Outside of cloud computing, virtualization also allows people to switch operating systems; to test applications in a stable and controlled environment; and to perform inherently insecure tasks in a contained environment.

Desktop virtualization. A type of virtualization. With regular virtualization, the hardware hosting and the hardware utilizing the virtual machines are the same. With desktop virtualization, external hardware connects over the Internet to the hosting hardware to utilize the virtual machines. IronOrbit provides virtual desktop infrastructures (VDIs) for most of its customers.

Hypervisor. The platform that creates, contains, prioritizes, and manages the virtual computing environments or virtual machines (VMs). The two types of virtualization hypervisors are bare metal and hosted. Bare metal installs directly onto the hardware, while hosted integrates with an already-installed operating system. Bare metal hypervisors provide superior performance speeds and administrative access. IronOrbit employs the industry-leading VMware ESXi bare metal hypervisor on all its deployments.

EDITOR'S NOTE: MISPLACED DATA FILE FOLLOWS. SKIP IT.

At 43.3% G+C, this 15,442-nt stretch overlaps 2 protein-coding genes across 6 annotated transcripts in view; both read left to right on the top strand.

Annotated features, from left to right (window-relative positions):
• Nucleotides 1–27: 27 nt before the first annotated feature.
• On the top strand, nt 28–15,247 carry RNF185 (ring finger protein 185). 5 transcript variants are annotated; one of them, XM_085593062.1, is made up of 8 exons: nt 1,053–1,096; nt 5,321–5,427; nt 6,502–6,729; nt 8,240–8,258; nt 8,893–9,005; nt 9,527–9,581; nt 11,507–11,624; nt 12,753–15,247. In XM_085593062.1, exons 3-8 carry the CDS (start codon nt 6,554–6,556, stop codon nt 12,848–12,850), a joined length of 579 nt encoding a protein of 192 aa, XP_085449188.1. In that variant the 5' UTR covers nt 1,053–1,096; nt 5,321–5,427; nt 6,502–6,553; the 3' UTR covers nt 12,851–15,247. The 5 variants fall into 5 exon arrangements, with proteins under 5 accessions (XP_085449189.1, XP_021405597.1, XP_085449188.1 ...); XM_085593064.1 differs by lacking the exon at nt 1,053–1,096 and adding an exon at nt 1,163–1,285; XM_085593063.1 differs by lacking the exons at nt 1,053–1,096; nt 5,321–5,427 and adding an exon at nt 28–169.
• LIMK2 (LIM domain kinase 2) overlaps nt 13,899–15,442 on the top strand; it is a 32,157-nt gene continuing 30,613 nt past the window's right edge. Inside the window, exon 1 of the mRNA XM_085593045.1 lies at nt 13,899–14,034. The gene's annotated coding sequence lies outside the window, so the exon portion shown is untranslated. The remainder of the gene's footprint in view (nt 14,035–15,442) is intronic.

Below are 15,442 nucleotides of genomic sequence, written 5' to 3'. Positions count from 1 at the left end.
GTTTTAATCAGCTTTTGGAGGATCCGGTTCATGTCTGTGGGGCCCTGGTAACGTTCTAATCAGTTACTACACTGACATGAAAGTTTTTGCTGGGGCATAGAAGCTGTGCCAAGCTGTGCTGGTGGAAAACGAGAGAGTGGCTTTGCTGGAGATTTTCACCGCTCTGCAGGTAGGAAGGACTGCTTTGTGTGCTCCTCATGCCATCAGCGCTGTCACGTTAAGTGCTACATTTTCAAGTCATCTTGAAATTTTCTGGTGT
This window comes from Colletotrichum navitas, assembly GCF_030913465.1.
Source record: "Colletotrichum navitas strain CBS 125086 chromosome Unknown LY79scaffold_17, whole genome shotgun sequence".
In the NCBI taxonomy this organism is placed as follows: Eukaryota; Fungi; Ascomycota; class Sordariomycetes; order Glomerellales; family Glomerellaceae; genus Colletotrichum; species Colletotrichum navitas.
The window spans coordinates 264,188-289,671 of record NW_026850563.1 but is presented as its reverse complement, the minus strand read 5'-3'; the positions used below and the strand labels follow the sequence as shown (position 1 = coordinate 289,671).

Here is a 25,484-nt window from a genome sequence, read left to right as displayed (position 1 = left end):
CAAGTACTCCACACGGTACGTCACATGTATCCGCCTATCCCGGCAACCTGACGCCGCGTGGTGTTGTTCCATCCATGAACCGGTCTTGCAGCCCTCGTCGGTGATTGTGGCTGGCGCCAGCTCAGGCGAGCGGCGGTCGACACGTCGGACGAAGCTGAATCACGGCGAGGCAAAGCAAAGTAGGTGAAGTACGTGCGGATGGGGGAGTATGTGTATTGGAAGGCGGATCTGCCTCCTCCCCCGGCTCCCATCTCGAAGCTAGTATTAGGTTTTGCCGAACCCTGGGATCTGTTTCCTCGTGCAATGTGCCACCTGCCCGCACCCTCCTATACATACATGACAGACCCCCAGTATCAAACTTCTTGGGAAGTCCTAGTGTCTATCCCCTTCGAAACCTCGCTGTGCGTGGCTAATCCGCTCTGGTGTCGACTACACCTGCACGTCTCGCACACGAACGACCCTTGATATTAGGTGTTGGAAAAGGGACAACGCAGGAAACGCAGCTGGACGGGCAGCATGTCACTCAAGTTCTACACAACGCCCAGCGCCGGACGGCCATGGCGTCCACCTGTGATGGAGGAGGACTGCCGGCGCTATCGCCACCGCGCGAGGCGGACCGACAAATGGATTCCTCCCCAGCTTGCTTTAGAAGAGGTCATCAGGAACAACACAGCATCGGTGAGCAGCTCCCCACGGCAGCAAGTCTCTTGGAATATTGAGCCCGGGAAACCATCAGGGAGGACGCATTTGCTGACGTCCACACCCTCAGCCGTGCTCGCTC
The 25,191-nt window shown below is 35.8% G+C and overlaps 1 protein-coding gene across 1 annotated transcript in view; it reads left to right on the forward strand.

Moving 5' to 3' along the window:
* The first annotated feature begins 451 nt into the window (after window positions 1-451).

VoIP: Give Savings a Ring!

When businesses search for ways to save money or optimize their operations, they seldom think of overhauling their phone system. Companies don’t expect a hundred-year-old technology to have the potential for increased efficiency or competitive advantage. But Voice over Internet Protocol (VoIP), a technology invented in 1994 and widely available since 2004, has been proven to save companies over 50% on their phone bill. For larger enterprises, VoIP also centralizes sprawling internal phone networks and integrates with company-wide records management and performance monitoring systems like CRMs.

As the name suggests, Voice over Internet Protocol allows people to have phone conversations over the Internet. VoIP also enables Internet-based faxing and texting. To call someone using VoIP, you need one of these three easily-obtainable devices or programs: 1) a specialized VoIP phone; 2) an analog telephone with a VoIP-compatible adapter; 3) VoIP software on a computer with a microphone, sound card, and speakers.